Three months after his catastrophic skiing accident, Michael Schumacher remains in a coma at Grenoble University Hospital in France. The news is assuredly not good, as explained by Dr. Gary Hartstein, former medical delegate for Formula One and one of the best sources of expert (but unofficial) information on the German's status.
Schumacher's unchanged condition could force him out of the ICU, in favor of more critically injured patients.
At this point, Schumacher has spent his time in the Intensive Care Unit at GUH. However, as Hartstein explains, at some point soon, it's likely that another patient will have a higher need of the room Schumacher has been occupying, both because their injuries may be more severe, but more likely, because they have a better chance at recovering. It's simple triage, as Harstein explains.
"It's important to remember that Intensive Care Unit (ICU) beds are a very limited resource. Every day intensivists are asked to admit critically ill patients to units whose beds are all filled," Hartstein wrote in his blog. "The 'chronically critically ill,' patients like Michael who depend on technology (a ventilator) to stay alive, are a tremendous conundrum for ICU personnel. As time goes on it becomes less and less likely that Michael will emerge to any significant extent."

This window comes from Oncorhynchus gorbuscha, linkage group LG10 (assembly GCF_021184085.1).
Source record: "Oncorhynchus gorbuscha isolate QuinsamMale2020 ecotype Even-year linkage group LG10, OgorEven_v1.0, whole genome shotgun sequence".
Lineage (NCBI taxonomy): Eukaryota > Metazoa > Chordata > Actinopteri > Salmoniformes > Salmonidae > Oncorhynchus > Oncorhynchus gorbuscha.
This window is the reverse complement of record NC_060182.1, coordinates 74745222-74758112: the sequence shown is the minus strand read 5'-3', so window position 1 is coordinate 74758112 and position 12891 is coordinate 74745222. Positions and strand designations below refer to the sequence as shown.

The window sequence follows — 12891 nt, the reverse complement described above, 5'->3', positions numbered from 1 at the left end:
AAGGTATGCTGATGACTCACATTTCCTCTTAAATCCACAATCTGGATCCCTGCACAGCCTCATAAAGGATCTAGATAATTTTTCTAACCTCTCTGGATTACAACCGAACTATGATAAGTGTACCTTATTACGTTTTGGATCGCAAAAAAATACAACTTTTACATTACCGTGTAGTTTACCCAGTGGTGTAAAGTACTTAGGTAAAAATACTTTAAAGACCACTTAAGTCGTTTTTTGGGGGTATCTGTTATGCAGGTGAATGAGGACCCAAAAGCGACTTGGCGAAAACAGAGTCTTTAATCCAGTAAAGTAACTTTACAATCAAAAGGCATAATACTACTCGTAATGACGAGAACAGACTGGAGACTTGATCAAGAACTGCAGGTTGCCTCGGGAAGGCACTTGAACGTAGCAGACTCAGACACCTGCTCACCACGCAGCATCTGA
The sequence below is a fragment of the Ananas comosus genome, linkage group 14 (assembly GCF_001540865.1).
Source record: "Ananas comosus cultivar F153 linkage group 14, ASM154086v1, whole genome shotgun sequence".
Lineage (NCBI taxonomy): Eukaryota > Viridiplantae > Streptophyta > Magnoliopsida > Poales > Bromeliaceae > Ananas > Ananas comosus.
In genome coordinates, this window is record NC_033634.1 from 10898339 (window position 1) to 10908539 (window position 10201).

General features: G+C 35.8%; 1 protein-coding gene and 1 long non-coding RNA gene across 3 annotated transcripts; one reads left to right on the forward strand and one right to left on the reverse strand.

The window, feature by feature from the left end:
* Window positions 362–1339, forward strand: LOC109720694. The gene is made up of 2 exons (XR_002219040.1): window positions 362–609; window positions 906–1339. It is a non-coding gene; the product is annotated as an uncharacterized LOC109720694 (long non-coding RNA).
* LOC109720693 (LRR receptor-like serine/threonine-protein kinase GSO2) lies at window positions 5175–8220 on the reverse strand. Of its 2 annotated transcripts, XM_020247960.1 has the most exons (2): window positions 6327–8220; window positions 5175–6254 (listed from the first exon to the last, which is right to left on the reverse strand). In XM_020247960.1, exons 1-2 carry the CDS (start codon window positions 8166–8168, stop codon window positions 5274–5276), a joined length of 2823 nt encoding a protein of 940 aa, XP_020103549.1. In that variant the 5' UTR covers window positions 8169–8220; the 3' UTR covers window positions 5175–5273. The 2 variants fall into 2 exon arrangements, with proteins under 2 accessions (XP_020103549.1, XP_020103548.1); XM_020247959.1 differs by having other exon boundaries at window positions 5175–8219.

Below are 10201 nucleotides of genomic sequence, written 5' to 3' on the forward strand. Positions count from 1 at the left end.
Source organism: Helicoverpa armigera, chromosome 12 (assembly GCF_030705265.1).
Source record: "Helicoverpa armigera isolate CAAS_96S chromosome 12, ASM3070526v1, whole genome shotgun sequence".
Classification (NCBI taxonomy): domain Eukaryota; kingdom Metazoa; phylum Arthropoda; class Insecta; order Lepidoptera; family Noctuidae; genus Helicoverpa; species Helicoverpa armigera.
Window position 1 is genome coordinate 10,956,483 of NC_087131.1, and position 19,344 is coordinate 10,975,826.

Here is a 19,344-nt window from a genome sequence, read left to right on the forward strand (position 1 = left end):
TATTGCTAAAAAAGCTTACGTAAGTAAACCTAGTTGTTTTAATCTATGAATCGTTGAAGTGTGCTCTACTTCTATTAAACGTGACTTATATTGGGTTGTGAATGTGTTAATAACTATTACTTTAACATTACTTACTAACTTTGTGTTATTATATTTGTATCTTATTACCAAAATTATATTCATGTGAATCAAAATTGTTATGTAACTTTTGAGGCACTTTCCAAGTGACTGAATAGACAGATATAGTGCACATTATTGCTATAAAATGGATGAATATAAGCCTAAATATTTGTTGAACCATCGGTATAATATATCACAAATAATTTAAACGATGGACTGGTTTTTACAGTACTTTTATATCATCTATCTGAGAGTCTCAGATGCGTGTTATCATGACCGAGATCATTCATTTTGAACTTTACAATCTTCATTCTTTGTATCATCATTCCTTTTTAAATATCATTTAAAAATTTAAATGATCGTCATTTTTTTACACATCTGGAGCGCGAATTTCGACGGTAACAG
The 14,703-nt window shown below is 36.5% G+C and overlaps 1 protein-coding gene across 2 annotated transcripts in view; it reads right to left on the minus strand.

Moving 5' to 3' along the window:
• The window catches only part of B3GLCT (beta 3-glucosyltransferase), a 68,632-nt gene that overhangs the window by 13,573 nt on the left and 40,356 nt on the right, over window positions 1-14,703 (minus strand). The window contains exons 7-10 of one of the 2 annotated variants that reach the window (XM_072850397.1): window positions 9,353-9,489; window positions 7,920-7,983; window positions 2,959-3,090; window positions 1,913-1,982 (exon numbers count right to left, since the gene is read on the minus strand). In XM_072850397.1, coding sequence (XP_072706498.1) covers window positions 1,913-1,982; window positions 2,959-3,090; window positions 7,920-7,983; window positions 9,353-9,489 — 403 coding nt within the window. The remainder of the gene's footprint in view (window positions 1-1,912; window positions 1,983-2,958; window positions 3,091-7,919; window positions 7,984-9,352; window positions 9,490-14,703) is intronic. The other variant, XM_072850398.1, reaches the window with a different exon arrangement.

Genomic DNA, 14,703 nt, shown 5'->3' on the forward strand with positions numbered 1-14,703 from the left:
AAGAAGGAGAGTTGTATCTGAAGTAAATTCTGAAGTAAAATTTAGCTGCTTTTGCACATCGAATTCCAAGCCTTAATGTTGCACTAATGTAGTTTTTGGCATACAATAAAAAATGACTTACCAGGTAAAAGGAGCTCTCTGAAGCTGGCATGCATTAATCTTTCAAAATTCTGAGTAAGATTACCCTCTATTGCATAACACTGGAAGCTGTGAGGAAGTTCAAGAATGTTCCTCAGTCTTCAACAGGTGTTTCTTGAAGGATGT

Perhaps anticipating this, multiple sources report that a long-time friend of the Schumacher family claims that Schumacher's wife, Corinna (shown above with Michael), has spent 10 million pounds ($16.6 million) on an at-home care facility for the seven-time Formula One world champion. It's reported that the family is visiting the hospital daily, making a 150-mile round trip from their home to Grenoble.
Considering both reports, it seems likely that Schumacher will be released from Grenoble in the near future. Sadly, it's just not under the circumstances we'd prefer. As Hartstein explains, though, the lack of news and updates on Schumacher's condition may be a blessing in disguise.
"I worried more than a bit about what was going to happen when and if really bad news got announced," Harstein wrote, "I've realized that perhaps the lack of status updates has given us all a chance to move on a bit, to process what's happening, and to start to... detach."
Schumacher's condition has remained unchanged since recovering from pneumonia. Schumacher was originally injured in a December 29 skiing accident that very nearly cost the German driver his life. It was announced nearly just over two months ago that Schumacher would begin the "waking up process," from the coma he's been in since the accident. So far, that process has proved unsuccessful. Of course, should we hear anything more on Schumacher's case, we'll be sure to update you.